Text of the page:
Even well-established music bands face challenges. The lead singer of a music band in India explained to me, “The independent music industry is not streamlined at all. The number of production houses that support music is miniscule.”

The road for every artist across sectors is full of thorns and bumps. Some major hustling is a part of the job description, if artists are to carve a niche for themselves in the creative sector. For us Kashmiris, the problem is compounded. The very first challenge that our culture is facing is the way it is ceasing to exist gradually. The young generation of Kashmir is not aware of just how rich our culture actually is. The assault of the terrorists is resulting in scarcity of the chances of our art to stay alive, with no one to take it forward.

The Terrorists Have Oppressed Our Arts

The changes that the deadly conflict has brought to Kashmir’s socio-cultural scene were highlighted when 16-year-old teenager from Srinagar and Dangal heroine Zaira Wasim was attacked on social media. Many criticized her for choosing a job that was “unislamic” and for “collaborating” with India, the enemy state.

“Male and female artists from both Pandit and Muslim groups flourished in Kashmir before the insurgency broke out,” said a veteran actor and director living in Srinagar. When over a dozen cinema talkies became popular in the Valley, Kashmiri filmmakers produced their first full-length film, Mainz Raat (The Night of Henna) in 1964, a romance written by Ali Mohammad Lone, starring Mukta and Hafiza Kausar. Even though Kashmiri cinema failed to take off due to a lack of state support, Kashmir remained the hottest location for Bollywood shoots with stars like Sharmila Tagore and Saira Bano until the late 1980s.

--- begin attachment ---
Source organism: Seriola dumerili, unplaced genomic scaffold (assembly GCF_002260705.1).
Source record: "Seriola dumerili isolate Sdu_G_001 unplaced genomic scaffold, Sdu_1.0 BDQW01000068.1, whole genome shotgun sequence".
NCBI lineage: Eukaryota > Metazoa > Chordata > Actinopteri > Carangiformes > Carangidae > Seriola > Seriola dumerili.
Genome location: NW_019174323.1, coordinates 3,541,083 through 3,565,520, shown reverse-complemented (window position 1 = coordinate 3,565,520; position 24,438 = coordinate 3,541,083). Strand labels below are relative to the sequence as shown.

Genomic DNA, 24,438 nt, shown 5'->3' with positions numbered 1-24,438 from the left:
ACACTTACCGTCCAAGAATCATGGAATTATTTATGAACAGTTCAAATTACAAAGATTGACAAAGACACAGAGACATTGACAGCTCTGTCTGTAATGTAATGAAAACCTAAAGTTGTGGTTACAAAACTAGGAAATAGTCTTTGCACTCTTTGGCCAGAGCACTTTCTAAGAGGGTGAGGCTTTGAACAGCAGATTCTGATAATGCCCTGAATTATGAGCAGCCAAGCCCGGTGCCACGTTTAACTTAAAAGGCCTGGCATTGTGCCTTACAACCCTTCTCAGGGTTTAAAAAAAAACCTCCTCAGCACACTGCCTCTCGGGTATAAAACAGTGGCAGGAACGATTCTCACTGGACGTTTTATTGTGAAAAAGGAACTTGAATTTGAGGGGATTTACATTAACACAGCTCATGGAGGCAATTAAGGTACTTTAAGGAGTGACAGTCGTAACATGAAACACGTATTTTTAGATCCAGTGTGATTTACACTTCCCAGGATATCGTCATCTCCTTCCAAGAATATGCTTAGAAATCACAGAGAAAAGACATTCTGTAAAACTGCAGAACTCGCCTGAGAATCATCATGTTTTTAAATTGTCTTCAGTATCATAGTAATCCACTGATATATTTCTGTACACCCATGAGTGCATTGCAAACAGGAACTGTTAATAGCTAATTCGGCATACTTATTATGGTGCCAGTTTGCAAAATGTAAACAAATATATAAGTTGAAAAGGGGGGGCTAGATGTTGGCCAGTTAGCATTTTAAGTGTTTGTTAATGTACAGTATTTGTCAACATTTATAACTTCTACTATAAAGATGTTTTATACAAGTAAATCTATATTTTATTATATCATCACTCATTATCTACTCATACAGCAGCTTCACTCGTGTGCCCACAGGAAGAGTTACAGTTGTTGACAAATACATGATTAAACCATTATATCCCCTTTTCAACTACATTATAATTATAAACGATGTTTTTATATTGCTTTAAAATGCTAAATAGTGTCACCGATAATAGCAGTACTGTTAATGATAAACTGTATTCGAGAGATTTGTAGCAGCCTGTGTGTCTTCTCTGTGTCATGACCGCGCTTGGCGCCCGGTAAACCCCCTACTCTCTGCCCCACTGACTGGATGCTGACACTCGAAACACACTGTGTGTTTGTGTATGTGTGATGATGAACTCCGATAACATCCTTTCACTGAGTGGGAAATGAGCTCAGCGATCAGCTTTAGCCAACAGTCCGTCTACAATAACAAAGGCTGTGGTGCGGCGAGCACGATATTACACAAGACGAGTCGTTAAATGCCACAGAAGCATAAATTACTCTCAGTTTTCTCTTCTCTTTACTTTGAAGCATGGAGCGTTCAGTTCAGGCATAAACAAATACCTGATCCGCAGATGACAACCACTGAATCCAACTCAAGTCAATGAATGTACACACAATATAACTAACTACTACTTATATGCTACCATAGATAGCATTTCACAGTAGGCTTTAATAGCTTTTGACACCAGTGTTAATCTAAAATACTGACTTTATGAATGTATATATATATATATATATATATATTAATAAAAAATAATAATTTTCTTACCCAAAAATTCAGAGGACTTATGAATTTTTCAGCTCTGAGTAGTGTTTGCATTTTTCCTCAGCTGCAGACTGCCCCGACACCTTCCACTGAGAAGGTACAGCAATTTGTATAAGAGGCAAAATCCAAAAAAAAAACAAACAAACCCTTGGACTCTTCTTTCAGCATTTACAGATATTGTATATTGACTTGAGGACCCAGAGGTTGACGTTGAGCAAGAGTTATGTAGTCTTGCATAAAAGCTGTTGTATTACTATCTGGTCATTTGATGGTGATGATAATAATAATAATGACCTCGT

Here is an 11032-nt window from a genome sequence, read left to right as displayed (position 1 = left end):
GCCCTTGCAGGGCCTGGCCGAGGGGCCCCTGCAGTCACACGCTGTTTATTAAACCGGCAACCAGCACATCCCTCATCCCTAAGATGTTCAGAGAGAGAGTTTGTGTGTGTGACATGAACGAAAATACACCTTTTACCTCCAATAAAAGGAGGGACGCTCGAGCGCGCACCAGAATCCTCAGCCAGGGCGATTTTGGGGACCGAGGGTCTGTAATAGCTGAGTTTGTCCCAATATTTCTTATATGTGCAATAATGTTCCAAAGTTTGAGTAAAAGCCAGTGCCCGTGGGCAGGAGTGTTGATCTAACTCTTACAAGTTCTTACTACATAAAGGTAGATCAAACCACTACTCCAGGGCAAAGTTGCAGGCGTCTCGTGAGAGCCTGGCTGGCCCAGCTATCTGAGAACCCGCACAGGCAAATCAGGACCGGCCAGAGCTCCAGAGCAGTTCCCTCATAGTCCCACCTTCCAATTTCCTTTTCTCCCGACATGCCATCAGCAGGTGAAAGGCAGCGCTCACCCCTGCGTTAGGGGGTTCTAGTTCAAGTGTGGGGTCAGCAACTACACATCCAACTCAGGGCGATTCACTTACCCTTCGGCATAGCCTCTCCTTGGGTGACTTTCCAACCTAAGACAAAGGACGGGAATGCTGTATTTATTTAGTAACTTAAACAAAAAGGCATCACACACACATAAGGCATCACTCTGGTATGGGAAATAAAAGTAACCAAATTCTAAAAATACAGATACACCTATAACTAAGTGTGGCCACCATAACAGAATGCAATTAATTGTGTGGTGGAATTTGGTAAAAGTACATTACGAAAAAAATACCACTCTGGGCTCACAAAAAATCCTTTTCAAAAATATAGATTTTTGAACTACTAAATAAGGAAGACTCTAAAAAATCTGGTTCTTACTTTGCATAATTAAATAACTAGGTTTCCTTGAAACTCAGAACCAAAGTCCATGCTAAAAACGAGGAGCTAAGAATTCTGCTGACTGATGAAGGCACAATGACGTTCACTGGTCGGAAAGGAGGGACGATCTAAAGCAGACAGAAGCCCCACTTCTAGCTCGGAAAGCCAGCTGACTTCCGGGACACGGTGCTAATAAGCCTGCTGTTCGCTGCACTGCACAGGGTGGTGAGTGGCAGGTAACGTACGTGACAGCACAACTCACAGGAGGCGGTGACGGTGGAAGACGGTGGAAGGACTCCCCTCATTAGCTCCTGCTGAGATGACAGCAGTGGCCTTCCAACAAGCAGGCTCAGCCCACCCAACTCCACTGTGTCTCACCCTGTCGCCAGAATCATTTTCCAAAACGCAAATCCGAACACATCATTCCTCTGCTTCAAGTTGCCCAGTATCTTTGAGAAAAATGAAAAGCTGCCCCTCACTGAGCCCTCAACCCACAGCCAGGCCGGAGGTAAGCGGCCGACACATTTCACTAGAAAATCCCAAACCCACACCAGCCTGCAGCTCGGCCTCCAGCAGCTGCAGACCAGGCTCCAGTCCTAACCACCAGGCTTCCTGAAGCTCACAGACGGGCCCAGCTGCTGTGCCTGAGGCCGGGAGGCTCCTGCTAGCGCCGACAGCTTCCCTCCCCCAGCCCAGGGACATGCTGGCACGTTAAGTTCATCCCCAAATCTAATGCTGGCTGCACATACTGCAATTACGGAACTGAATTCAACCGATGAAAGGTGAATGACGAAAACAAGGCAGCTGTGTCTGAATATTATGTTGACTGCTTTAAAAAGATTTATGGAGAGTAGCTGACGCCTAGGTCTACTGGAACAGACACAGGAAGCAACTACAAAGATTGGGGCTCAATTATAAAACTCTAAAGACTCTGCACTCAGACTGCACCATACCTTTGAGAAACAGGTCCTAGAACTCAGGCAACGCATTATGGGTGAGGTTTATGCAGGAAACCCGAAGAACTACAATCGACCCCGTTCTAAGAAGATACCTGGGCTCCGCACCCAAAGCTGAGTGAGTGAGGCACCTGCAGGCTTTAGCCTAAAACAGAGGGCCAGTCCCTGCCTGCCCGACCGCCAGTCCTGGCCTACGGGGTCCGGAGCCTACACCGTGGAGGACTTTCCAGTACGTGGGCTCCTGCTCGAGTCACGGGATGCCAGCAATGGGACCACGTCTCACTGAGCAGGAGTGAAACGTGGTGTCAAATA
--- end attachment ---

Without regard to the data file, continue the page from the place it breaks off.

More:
A senior film director in Srinagar says, “Kashmiri television artists blossomed as well.” Kashmiri society admired and applauded melody queen Raj Begum and acclaimed singer Shameema Dev, who frequently appeared on television.

“Even though there was a conservative segment of society and fundamentalist organizations in Kashmir before the violence broke out in 1990, there were roughly 50 well-known actresses,” said a Kashmiri television producer who did not want to be identified. Lassa Koul, Director of Doordarshan Srinagar, was one of the first artists attacked by extremists. He was assassinated by Pakistan- sponsored Islamists in February 1990 while he was visiting his ailing parents. The hospital walls where his body was taken were plastered with callligraphic graffiti saying, LA SHARQIA LA GHARBIA, ISLAMIA ISLAMIA!

Soon after, almost a dozen Kashmiri girls were shot in the legs for wearing slacks and denim or leaving their heads uncovered, in defiance of the dress-code diktat. Terrorist organizations Al Fatah, Hezbollah, and the Allah Tigers – all issued threats.

Cinemas were closed, and they are still closed today. Shamima Akhtar, a TV actress, was assassinated for working in a “unislamic” and “immoral” profession, according to militant groups. Most private schools have made wearing the hijab a requirement. Abaya, a robe-like clothing formerly unknown in Kashmir, and burqa, a rare garment, became commonplace.